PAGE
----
See these Ngrams:
    the military installation which,the military installation where

    the airfield which,the airfield where

    I'm not arguing that from where is more natural than from which in the original text. I'm just trying to figure out why from which is more natural than from where (or from where is not natural) in this particular text, despite the abundant evidence that "airfield" can be treated as a place.
     
    Last edited:

    kentix

    Senior Member
    English - U.S.
    And to be clear, I wasn't saying where is wrong. I was explaining the view behind the sentence as spoken. The facility planned, prepared and launched the raid. The runway didn't launch the raid. It had no volition. It was the people operating the installation that launched the raid. The retaliation was against the facility and the people, not against the location.

    the airfield from which

    Which airfield launched the raid? :thumbsup:
    Where airfield launched the raid?
    :thumbsdown:
     

    JungKim

    Senior Member
    Korean
    And to be clear, I wasn't saying where is wrong. I was explaining the view behind the sentence as spoken. The facility planned, prepared and launched the raid. The runway didn't launch the raid. It had no volition. It was the people operating the installation that launched the raid. The retaliation was against the facility and the people, not against the location.

    the airfield from which

    Which airfield launched the raid? :thumbsup:
    Where airfield launched the raid?
    :thumbsdown:
    If the original text were something like the US conducted a strike on the airfield by which the attack was launched, which would certainly denote the agent of launching the attack, and thus using by where would be wrong. But I'm not sure if which in the original text denotes the agent of launching the attack.
     

    Andygc

    Senior Member
    British English
    I don't understand the objections to the original text. There may be a transatlantic difference, I suppose.

    For me an airfield is a place, not a military installation. The RAF does not call its flying stations by names such as "Fred Bloggs Airfield", it calls them by names such as "RAF Brize Norton".

    I have no difficulty at all with Theresa May's "A year ago, after the atrocity at Khan Shaykhun, the US conducted a strike on the airfield from which the attack took place", spoken or written. If she had said "from where" I would not have paused a millisecond to wonder whether she would have been better to say "from which".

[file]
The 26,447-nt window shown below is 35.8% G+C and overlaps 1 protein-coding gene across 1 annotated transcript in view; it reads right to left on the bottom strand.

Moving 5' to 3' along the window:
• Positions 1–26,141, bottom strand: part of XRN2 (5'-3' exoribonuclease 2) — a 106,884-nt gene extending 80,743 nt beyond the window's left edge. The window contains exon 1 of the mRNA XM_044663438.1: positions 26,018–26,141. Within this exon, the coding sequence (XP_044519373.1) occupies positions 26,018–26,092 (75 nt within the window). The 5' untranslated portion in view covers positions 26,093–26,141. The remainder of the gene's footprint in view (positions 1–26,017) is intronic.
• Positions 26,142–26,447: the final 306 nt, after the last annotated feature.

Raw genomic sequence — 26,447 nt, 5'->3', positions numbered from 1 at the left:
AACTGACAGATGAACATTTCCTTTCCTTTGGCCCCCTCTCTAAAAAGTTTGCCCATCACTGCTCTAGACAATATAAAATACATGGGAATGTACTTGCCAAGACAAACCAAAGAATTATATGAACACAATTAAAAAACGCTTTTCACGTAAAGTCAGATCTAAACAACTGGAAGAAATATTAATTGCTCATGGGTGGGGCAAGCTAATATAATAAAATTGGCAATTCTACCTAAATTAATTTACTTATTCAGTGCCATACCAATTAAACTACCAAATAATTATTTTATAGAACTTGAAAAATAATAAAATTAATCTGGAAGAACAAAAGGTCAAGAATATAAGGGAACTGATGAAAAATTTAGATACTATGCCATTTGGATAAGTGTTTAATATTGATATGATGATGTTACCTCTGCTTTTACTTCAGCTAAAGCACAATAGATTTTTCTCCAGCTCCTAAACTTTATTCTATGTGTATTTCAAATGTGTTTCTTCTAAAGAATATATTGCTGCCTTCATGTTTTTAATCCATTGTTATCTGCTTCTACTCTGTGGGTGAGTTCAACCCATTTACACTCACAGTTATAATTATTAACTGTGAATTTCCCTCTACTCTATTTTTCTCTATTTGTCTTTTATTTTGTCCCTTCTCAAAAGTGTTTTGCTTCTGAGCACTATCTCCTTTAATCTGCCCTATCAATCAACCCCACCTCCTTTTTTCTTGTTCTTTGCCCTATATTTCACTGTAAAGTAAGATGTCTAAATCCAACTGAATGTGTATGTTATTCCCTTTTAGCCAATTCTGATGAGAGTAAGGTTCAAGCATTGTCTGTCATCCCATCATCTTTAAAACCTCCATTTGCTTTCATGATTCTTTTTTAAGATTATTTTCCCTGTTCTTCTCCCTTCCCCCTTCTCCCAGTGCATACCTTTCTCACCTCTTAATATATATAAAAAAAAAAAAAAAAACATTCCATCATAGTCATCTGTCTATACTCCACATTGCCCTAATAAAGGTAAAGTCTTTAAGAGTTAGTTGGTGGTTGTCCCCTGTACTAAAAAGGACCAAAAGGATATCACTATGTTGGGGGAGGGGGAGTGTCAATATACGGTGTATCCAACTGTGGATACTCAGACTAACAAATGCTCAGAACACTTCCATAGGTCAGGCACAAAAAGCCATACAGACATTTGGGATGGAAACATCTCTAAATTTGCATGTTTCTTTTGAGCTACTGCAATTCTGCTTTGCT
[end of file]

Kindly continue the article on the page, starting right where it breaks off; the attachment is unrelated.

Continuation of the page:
JungKim

    Senior Member
    Korean
    If she had said "from where" I would not have paused a millisecond to wonder whether she would have been better to say "from which".
    Thanks, Andy, for weighing in. You happen to be the first BE speaker in this thread so far, although I'm not sure if AE speakers would find "from where" in the original less natural than BE speakers.
     

    JungKim

    Senior Member
    Korean
    Second - Aguas Claras, post 12.
    Thanks for pointing that out.
    I don't understand the objections to the original text. There may be a transatlantic difference, I suppose.
    If there's such a difference, I think it's because of "took place", not because of "from where".
    I've just encountered an AE example:
    Tonight I ordered a targeted military strike on the airfield in Syria from where the chemical attack was launched.
    (President Trump quoted in an NPR article)
    Interestingly, Trump used was launched instead of took place, as suggested by AE speaker idialegre in post #11, but Trump did use from where, which idialegre says in post #7 "simply does not sound natural" even in the form of ...from where the attack came. Go figure.
     
    "From where' sounds awkward in AE, and I can believe Trump, being rather unschooled, said it.

    If I get a letter, I don't ask the secretary, "From where does this letter come?", I say, "Where does this letter come from?" I may be wrong, but don't the British get around this awkwardness by using 'whence' ['from whence'], which now, to me seems rather dated?
     
    Didn't he go to college?


    In your examples, where is an interrogative word, which is not the same thing as the relative word where Trump used. I don't expect them to behave in the same way.

    Trump attended a university, yes.

    OK, better example. I receive an odd looking letter. I do NOT say to my secretary, "I don't know from where this letter came." I say, "I don't know where this came from."

    Yes, I find your VOA example a bit awkward. Note the more graceful wording:
    That is the location of the airport where several recent launches originated. :tick:
     

    JungKim

    Senior Member
    Korean
    OK, better example. I receive an odd looking letter. I do NOT say to my secretary, "I don't know from where this letter came." I say, "I don't know where this came from."
    Isn't the where still an interrogative word?
    Yes, I find your VOA example a bit awkward. Note the more graceful wording:
    That is the location of the airport where several recent launches originated. :tick:
    Why do you show me a different sentence?
    You might as well just omit the from from the VOA sentence:
    That is the location of North Korea’s main international airport, from where several recent launches have originated.
     
    Top